• Exchanges shall obtain prior approval of the Reserve Bank before introducing any new IRD product or before carrying out modifications to an existing product.

Credit derivative contract

A credit derivative is a financial contract that allows parties to minimize their exposure to credit risk. Credit derivatives consist of a privately held, negotiable bilateral contract traded over-the-counter between two parties in a creditor/debtor relationship. These allow the creditor to effectively transfer some or all of the risk of a debtor defaulting to a third party. This third party accepts the risk in return for payment, known as the premium.

The Credit derivative includes-

  • Credit Default Swaps;
  • Collateralized debt obligations;
  • Total return swaps;
  • Credit spread options/forwards.

In all cases, the price of a credit derivative is driven by the creditworthiness of the party or parties involved. Often a credit derivative will be triggered by a qualifying credit event, such as a default, missed interest payment, credit downgrade, or bankruptcy.

The credit derivative, while being a security, is not a physical asset. Instead, it is a contract. The contract allows for the transfer of credit risk related to an underlying entity from one party to another without transferring the actual underlying entity.

The following persons shall be eligible to participate in credit derivatives market-

  • A person resident in India;
  • A non-resident, to the extent specified in the Directions issued by RBI.

Prohibition

With effect from 23.10.2020 no person shall post or collect margin for derivative contracts and pay or receive interest on such margin without the prior permission of the Reserve Bank.

Permission by RBI

The authorized dealers may-

  • post and collect margin, in India and outside India, on their own account or on behalf of their customers for a permitted derivative contract entered into with a person resident outside India, in the form and manner as specified by the Reserve Bank; and
  • receive and pay interest on margin posted and collected on their own account or on behalf of their customers for a permitted derivative contract entered into with a person resident outside India.

Directions of RBI

RBI, vide their Circular No.10, dated 15.02.2021 issued directions to Authorized dealers in this regard-

  • Authorized Dealer  Category - I banks may post and collect margin in India, on their own account or on behalf of their customers, for a permitted derivative contract entered into with a person resident outside India in the form of:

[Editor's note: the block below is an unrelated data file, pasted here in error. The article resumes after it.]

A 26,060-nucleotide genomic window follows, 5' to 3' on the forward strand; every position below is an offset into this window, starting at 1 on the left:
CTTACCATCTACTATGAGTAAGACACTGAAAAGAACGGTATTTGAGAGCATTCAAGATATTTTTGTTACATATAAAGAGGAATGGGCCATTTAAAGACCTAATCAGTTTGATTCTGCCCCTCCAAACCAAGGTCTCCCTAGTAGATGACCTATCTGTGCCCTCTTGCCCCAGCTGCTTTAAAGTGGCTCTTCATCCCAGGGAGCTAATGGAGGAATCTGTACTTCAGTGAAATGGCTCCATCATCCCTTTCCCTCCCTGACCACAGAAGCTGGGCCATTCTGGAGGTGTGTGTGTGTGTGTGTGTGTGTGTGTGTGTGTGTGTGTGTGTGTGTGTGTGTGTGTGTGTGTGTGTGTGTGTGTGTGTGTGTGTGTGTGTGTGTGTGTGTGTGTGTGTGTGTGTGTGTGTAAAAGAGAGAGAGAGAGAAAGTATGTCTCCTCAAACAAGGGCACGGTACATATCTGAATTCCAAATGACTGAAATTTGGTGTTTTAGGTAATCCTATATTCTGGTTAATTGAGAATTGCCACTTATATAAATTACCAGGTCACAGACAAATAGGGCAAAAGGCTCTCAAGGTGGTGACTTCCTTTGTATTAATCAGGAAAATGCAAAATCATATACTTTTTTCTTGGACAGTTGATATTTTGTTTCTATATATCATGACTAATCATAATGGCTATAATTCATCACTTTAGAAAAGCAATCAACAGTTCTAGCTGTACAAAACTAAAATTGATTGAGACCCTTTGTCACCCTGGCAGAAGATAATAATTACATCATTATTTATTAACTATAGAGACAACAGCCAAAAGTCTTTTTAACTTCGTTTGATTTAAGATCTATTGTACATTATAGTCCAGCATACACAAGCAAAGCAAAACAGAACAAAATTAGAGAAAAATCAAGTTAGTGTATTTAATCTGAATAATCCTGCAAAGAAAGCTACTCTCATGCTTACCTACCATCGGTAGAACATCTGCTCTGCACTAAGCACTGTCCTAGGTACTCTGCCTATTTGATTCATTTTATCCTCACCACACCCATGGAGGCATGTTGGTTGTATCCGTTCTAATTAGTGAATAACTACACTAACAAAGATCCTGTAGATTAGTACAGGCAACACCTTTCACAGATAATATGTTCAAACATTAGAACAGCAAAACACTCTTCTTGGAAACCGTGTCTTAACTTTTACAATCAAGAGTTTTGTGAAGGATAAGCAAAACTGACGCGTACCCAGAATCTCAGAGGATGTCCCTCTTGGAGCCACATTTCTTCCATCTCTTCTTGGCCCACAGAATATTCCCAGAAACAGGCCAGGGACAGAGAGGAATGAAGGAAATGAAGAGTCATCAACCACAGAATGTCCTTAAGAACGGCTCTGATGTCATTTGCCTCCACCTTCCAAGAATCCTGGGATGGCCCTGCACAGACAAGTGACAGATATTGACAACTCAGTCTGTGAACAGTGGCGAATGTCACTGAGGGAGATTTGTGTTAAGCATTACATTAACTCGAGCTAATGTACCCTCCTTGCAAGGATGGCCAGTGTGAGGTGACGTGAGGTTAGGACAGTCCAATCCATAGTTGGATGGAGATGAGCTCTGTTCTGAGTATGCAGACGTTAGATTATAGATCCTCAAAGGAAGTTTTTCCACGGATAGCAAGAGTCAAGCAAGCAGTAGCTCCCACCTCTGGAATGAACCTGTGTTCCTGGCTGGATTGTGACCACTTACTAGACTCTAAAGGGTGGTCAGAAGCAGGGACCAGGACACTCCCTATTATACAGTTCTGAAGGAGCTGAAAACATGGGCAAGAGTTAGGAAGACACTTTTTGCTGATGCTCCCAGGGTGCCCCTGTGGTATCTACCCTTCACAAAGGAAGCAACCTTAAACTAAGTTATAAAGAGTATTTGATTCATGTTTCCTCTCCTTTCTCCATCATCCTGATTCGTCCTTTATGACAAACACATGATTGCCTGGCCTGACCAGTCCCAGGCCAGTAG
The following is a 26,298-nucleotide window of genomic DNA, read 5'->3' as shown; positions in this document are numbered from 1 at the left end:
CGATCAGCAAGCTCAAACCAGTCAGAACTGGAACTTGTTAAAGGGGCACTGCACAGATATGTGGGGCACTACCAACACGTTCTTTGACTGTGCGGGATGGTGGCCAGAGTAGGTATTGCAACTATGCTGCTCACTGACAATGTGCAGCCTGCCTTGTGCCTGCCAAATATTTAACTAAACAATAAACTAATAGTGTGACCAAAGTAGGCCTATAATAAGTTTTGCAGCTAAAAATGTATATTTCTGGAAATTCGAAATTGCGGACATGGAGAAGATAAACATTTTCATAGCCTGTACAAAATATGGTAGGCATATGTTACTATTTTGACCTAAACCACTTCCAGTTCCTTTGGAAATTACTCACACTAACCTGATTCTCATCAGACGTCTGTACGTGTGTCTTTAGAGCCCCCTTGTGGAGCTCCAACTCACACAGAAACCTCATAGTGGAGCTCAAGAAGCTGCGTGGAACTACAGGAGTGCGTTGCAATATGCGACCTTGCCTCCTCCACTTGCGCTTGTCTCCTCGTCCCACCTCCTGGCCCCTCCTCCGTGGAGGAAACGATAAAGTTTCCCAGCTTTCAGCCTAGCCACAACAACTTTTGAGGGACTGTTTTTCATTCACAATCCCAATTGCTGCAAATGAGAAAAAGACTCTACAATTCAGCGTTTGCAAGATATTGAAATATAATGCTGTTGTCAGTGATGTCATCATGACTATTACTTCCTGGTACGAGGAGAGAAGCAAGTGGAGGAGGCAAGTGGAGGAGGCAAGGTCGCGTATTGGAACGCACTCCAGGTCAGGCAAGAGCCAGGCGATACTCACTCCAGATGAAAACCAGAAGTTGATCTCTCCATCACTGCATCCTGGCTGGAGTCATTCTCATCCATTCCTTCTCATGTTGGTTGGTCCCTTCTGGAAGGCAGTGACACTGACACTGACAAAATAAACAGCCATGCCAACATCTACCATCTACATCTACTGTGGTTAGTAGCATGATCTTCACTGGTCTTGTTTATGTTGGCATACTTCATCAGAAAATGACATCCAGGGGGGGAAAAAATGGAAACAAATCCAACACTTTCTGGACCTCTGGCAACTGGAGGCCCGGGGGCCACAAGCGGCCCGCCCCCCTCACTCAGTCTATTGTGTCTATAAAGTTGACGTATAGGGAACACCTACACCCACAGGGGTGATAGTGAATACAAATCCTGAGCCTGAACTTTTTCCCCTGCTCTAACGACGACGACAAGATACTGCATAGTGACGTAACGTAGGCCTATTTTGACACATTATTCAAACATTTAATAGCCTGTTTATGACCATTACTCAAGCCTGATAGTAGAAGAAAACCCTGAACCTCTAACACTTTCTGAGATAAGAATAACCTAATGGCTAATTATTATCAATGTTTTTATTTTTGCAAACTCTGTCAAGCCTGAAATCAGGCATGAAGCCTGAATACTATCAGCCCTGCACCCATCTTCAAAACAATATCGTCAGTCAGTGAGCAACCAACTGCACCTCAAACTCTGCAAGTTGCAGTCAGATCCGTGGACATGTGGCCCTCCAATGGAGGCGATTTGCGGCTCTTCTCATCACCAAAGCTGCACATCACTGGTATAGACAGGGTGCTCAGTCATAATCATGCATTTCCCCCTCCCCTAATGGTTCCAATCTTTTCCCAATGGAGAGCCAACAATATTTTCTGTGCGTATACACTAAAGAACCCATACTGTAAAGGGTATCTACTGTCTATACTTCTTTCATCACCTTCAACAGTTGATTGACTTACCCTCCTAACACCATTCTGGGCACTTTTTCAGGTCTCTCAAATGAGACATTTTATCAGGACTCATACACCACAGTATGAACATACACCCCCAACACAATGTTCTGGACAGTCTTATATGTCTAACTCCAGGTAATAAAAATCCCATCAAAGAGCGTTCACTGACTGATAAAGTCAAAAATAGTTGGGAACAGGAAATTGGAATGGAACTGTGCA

• Indian currency;
  • Freely convertible foreign currency;
  • Debt securities issued by Indian Central Government and State Governments;
  • Rupee bonds issued by persons resident in India which are:
  • listed on a recognized stock exchange in India; and
  • assigned a credit rating of AAA issued by a rating agency registered with the Securities and Exchange Board of India. If different ratings are accorded by two or more credit rating agencies, then the lowest rating shall be reckoned.
  • Authorized Dealer Category - I banks may post and collect such margin outside India in the form of-
  • Freely convertible foreign currency; and
  • Debt securities issued by foreign sovereigns with a credit rating of-
  • AA- and above issued by S&P Global Ratings / Fitch Ratings; or
  •  Aa3 and above issued by Moody’s Investors Service.

If different ratings are accorded by two or more credit rating agencies, then the lowest rating shall be reckoned.

  • Authorized Dealer  Category - I banks may receive and pay interest on margin posted and collected on their own account or on behalf of their customers for a permitted derivative contract entered into with a person resident outside India.
  • Authorized Dealer  Category - I banks shall maintain a separate account in the name of persons resident outside India for the purpose of posting and collecting cash margin in India, and transactions incidental thereto.

 

By: Mr. M. GOVINDARAJAN - May 15, 2021